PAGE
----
Archaeologists have discovered a set of tools that point to man sailing the seas tens of thousands of years earlier than previously thought.
Rough axes and other tools, thought to be between 130,000 and 700,000 years old, were found close to shelters on the south coast of the Mediterranean island of Crete.
Crete has been separated from the mainland of Greece for about five million years, so whoever made the tools must have travelled there by sea, a distance of at least 40 miles.
The previous earliest evidence was of sea travel was 60,000 years ago and in Greece, it was 11,000 years ago, the Daily Mail reports.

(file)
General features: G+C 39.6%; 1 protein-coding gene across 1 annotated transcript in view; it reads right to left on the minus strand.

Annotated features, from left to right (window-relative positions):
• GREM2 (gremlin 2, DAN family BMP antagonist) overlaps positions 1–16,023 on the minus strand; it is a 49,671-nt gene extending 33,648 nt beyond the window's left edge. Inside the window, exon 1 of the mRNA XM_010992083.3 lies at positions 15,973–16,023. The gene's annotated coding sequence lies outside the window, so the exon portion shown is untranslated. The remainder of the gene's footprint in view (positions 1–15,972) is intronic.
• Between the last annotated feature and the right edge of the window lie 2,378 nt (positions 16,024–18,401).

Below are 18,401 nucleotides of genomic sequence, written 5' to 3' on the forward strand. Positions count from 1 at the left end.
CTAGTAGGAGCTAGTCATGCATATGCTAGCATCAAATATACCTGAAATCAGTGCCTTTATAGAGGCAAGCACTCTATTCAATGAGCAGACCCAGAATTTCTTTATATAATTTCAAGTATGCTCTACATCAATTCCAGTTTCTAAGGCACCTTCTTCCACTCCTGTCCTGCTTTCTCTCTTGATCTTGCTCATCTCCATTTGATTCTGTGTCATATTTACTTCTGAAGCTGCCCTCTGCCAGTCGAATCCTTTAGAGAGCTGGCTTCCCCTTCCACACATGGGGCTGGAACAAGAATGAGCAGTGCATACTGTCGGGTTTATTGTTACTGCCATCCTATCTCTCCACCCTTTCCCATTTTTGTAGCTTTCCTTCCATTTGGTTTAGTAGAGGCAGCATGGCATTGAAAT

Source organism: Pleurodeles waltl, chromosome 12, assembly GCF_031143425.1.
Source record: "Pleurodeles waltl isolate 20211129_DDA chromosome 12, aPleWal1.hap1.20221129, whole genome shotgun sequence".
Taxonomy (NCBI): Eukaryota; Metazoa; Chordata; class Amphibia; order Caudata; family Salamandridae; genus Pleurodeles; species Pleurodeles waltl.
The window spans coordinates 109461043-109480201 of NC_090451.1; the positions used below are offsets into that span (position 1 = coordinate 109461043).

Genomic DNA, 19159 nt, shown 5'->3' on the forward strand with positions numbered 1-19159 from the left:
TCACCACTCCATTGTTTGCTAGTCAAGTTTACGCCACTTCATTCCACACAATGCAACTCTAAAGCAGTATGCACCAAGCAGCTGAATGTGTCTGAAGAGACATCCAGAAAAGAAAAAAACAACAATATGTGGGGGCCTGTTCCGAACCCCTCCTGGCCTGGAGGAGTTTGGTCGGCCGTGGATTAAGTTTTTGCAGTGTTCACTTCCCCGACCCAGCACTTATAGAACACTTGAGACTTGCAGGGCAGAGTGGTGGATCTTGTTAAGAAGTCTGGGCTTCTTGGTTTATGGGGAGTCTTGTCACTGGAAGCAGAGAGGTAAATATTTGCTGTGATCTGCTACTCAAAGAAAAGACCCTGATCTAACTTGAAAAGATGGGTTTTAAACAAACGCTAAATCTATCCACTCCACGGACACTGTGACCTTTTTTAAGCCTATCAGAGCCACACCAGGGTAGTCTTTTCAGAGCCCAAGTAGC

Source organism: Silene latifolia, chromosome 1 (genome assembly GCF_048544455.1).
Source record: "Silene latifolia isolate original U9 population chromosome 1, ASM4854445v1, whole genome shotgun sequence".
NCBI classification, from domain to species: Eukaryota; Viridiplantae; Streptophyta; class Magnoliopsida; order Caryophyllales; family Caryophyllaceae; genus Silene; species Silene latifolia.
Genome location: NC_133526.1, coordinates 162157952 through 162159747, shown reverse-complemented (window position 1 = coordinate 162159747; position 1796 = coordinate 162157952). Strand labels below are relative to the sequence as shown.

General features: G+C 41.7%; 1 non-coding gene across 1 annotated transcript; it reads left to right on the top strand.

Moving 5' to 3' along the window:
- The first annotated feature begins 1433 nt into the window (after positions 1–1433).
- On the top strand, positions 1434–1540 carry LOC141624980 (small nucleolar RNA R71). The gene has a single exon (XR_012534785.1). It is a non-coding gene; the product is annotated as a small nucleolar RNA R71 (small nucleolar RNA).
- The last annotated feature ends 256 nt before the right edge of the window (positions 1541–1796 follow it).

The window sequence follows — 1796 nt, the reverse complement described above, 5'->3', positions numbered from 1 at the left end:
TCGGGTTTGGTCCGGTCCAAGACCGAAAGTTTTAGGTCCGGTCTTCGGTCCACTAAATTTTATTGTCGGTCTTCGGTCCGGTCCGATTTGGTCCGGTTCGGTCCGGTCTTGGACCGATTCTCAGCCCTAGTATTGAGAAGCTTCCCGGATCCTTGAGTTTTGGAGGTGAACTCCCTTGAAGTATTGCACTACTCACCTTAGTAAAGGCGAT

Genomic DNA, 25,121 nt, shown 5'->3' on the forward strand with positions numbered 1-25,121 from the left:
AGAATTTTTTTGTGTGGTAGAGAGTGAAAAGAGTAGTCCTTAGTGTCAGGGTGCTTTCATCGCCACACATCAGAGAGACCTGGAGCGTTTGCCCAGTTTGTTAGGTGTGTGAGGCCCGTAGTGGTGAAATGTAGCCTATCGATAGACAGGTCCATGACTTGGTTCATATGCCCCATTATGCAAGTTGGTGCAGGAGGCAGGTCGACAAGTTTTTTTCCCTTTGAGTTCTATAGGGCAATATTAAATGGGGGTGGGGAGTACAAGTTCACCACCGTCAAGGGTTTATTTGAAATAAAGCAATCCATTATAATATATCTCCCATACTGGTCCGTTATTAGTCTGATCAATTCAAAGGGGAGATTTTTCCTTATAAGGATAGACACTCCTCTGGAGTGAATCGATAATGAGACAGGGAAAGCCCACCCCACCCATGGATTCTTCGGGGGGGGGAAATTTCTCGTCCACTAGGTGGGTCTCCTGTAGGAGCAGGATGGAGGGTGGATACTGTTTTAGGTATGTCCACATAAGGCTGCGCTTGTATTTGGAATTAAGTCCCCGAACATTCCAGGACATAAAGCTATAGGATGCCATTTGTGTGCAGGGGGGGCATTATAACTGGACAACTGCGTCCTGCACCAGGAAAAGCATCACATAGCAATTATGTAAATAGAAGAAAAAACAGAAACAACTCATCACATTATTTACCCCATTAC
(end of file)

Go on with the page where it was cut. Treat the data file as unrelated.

The findings upset the current view that human ancestors migrated to Europe from Africa by land alone.
The Greek culture ministry said that the results of the survey not only provide evidence of sea voyages in the Mediterranean tens of thousands of years earlier than we were aware of so far, but also change our understanding of early hominids’ cognitive abilities.
The tools were found during a survey of caves and rock shelters near the village of Plakias by archaeologists from the American School of Classical Studies at Athens and the culture ministry.